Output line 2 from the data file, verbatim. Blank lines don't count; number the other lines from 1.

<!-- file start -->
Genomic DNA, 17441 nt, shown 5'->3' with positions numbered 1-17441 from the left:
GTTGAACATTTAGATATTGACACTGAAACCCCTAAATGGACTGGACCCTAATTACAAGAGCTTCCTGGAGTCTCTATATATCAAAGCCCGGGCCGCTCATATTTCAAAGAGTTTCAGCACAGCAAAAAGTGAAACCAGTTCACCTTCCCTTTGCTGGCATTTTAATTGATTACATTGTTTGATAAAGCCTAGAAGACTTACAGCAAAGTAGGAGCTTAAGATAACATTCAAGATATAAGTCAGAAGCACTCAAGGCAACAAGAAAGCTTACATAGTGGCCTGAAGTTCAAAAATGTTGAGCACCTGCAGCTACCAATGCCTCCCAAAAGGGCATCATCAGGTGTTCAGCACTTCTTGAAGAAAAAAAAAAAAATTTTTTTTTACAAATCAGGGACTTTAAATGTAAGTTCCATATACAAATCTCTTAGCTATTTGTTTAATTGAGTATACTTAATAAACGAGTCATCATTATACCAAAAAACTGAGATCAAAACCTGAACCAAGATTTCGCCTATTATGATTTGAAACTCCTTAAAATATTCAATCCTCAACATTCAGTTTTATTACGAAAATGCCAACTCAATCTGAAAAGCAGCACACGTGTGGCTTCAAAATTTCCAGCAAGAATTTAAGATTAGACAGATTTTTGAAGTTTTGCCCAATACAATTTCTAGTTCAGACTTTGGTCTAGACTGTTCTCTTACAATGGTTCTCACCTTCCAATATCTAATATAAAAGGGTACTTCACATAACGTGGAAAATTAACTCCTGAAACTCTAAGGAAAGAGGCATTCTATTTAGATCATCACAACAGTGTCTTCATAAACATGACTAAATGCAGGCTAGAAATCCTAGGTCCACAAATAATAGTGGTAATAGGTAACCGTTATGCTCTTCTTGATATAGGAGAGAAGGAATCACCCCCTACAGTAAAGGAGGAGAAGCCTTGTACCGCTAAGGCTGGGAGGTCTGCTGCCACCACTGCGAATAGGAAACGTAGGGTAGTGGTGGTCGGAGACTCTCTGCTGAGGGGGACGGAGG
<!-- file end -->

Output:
GTTGAACATTTAGATATTGACACTGAAACCCCTAAATGGACTGGACCCTAATTACAAGAGCTTCCTGGAGTCTCTATATATCAAAGCCCGGGCCGCTCATATTTCAAAGAGTTTCAGCACAGCAAAAAGTGAAACCAGTTCACCTTCCCTTTGCTGGCATTTTAATTGATTACATTGTTTGATAAAGCCTAGAAGACTTACAGCAAAGTAGGAGCTTAAGATAACATTCAAGATATAAGTCAGAAGCACTCAAGGCAACAAGAAAGCTTACATAGTGGCCTGAAGTTCAAAAATGTTGAGCACCTGCAGCTACCAATGCCTCCCAAAAGGGCATCATCAGGTGTTCAGCACTTCTTGAAGAAAAAAAAAAAAATTTTTTTTTACAAATCAGGGACTTTAAATGTAAGTTCCATATACAAATCTCTTAGCTATTTGTTTAATTGAGTATACTTAATAAACGAGTCATCATTATACCAAAAAACTGAGATCAAAACCTGAACCAAGATTTCGCCTATTATGATTTGAAACTCCTTAAAATATTCAATCCTCAACATTCAGTTTTATTACGAAAATGCCAACTCAATCTGAAAAGCAGCACACGTGTGGCTTCAAAATTTCCAGCAAGAATTTAAGATTAGACAGATTTTTGAAGTTTTGCCCAATACAATTTCTAGTTCAGACTTTGGTCTAGACTGTTCTCTTACAATGGTTCTCACCTTCCAATATCTAATATAAAAGGGTACTTCACATAACGTGGAAAATTAACTCCTGAAACTCTAAGGAAAGAGGCATTCTATTTAGATCATCACAACAGTGTCTTCATAAACATGACTAAATGCAGGCTAGAAATCCTAGGTCCACAAATAATAGTGGTAATAGGTAACCGTTATGCTCTTCTTGATATAGGAGAGAAGGAATCACCCCCTACAGTAAAGGAGGAGAAGCCTTGTACCGCTAAGGCTGGGAGGTCTGCTGCCACCACTGCGAATAGGAAACGTAGGGTAGTGGTGGTCGGAGACTCTCTGCTGAGGGGGACGGAGG